Below, you'll find a detailed selection of what technologies I've experienced working with, and where and how I've used them. If you need help with a project involving these technologies, or a training course or workshop, feel free to contact me at email@example.com.
Mind42, the mind mapping cloud service I've created, features a rich client online mind map editor. The application is written in CoffeeScript using the Dojo Toolkit. It features a lot of HTML5 features, like being fully functional on touch screens and using the canvas element. The stylesheets are written using Stylus and use a lot of CSS3 to create an appealing interface with minimal use of images.
The infrastructure behind Mind42, the mind mapping cloud service I've created, features a lot of the above mentioned technologies. It's completely written in CoffeeScript running in Node.js. It uses a combination of Postgres and Couchbase as database, SOLR (soon to be replaced by ElasticSearch) as a search server, RabbitMQ as a message broker for distributed processing, oAuth2 for providing a public API, and cloud hosting for static files. My other project, the infinite virtual cork board Spaaze, also uses Couchbase as its database, implements OpenId, and is written in Python.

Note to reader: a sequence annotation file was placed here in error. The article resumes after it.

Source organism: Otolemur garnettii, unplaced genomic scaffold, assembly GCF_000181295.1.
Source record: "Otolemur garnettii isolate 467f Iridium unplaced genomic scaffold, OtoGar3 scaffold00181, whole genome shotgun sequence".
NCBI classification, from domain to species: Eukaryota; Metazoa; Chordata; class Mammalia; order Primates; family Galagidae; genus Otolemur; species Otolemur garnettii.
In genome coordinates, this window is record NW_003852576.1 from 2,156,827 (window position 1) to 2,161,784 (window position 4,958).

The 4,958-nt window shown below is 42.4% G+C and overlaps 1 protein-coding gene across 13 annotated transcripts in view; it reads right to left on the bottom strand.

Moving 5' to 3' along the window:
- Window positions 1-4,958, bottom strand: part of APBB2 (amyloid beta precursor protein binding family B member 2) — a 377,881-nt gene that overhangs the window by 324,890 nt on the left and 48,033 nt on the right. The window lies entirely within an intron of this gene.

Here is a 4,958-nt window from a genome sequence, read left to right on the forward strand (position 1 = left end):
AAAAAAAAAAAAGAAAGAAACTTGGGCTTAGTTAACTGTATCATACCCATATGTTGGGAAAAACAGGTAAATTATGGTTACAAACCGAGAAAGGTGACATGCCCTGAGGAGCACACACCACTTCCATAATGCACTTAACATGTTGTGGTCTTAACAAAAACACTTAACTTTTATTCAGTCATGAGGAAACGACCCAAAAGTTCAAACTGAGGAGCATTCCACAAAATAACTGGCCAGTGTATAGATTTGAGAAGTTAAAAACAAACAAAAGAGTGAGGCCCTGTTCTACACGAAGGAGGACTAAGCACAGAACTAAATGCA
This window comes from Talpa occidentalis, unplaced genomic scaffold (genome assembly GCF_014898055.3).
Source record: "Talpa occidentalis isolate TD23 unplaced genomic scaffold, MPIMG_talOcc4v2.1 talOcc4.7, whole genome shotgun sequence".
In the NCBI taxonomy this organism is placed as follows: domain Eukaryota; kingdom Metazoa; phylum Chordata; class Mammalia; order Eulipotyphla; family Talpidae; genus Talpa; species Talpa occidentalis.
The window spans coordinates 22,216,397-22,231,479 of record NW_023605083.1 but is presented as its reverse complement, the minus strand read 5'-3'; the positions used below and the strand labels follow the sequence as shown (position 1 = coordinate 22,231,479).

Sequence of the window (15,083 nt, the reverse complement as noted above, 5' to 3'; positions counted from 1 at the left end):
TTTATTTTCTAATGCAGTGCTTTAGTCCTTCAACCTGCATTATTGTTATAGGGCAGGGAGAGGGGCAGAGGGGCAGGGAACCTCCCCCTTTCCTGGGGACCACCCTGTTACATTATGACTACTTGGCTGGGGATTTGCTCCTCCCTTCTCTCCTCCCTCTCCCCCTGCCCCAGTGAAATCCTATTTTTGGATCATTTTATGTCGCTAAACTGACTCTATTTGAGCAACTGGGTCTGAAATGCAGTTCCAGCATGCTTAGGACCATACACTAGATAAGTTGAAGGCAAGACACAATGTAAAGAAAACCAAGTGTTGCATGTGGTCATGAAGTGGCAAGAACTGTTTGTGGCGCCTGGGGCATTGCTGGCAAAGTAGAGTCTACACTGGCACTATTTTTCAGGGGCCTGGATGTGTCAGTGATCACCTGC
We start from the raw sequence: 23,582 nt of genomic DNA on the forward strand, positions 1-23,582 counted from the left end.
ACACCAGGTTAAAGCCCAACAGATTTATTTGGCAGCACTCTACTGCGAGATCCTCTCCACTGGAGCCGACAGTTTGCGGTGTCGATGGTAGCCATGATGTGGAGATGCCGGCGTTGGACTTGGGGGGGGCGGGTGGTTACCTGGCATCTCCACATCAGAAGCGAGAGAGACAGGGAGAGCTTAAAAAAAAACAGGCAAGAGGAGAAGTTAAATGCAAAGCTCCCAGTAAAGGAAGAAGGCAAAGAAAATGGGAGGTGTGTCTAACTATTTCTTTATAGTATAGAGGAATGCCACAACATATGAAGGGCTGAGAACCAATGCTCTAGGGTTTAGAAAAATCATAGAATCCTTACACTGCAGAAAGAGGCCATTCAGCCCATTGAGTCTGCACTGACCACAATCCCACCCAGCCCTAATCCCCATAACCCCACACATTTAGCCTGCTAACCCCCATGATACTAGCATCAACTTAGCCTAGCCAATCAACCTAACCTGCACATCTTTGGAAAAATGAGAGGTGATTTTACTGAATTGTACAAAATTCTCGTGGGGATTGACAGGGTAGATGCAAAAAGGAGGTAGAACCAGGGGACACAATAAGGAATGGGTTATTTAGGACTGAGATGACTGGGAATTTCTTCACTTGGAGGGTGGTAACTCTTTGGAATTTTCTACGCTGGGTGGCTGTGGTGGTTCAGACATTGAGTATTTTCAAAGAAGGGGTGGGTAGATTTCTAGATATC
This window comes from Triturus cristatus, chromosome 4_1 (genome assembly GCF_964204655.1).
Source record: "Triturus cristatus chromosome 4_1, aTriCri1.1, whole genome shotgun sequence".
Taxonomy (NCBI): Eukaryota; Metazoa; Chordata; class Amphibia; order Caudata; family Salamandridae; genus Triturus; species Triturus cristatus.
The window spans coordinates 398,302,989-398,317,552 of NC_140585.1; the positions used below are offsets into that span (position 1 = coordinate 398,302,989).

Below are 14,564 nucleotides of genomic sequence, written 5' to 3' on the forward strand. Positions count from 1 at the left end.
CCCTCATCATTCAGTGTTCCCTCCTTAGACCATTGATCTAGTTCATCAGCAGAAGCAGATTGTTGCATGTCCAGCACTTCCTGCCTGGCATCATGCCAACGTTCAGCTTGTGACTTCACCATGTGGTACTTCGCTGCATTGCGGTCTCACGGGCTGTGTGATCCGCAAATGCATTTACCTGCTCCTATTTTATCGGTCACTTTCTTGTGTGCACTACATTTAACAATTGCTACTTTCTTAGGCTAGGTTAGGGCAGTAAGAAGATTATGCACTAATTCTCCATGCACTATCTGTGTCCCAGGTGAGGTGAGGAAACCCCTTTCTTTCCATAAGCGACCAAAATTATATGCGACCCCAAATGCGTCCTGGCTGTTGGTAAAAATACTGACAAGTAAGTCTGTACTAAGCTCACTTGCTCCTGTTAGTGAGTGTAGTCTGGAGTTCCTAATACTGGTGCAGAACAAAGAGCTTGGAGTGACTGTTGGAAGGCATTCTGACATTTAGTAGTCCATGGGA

For every new project, I believe that the motto should be: mobile first. Classic web services that only work on desktop computers are no longer state-of-the-art. If you really want to reach your users, you have to go mobile.
Monster Math Expedition (available in Apples App Store and Googles Play Store), a learning app I'm working on for IRIAN Solutions, is a good example of what's possible nowadays using web technologies to create cross platform mobile applications. Mind42 on the other hand shows how to make regular web sites compatible with tablets as well, supporting multi touch and featuring an interface that's working on desktop as well as on tablets.